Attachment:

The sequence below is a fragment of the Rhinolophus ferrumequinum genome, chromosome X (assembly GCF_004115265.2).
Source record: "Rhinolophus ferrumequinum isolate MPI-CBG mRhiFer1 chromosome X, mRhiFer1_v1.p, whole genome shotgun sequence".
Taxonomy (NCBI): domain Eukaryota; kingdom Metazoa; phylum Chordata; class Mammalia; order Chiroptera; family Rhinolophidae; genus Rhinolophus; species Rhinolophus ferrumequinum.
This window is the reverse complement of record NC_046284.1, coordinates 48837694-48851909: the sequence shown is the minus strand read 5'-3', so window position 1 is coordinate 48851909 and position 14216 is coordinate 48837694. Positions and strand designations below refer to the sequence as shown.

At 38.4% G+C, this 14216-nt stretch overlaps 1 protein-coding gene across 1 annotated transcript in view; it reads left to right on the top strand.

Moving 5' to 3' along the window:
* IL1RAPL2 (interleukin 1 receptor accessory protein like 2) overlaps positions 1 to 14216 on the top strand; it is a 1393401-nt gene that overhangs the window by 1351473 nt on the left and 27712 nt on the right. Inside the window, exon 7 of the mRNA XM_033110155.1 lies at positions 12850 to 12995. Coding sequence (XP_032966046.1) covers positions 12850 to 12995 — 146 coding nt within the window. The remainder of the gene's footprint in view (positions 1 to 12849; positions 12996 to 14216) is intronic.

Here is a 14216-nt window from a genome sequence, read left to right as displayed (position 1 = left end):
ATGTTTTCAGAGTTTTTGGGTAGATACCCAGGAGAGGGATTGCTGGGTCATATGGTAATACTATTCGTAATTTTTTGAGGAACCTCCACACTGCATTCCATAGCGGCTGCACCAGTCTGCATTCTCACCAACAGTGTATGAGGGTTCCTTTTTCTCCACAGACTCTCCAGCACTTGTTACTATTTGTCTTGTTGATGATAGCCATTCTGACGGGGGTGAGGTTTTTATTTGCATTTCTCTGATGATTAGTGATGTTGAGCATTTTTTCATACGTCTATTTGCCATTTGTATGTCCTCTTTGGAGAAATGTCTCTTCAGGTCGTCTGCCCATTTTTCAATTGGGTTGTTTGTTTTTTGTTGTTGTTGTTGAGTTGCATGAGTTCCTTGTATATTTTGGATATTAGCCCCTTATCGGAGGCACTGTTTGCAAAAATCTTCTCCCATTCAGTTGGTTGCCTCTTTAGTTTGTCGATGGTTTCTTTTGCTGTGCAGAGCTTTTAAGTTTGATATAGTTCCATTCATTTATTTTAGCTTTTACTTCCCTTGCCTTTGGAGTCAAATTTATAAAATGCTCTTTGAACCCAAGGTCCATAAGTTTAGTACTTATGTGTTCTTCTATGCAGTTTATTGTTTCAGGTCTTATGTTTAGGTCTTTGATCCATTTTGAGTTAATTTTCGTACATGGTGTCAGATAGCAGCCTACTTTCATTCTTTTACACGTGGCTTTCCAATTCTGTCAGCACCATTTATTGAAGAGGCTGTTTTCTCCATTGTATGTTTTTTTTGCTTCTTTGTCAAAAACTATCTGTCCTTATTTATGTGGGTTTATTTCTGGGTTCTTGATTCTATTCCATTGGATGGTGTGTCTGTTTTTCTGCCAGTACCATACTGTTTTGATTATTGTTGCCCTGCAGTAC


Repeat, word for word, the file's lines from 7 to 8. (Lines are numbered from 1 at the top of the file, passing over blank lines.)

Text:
* IL1RAPL2 (interleukin 1 receptor accessory protein like 2) overlaps positions 1 to 14216 on the top strand; it is a 1393401-nt gene that overhangs the window by 1351473 nt on the left and 27712 nt on the right. Inside the window, exon 7 of the mRNA XM_033110155.1 lies at positions 12850 to 12995. Coding sequence (XP_032966046.1) covers positions 12850 to 12995 — 146 coding nt within the window. The remainder of the gene's footprint in view (positions 1 to 12849; positions 12996 to 14216) is intronic.

Here is a 14216-nt window from a genome sequence, read left to right as displayed (position 1 = left end):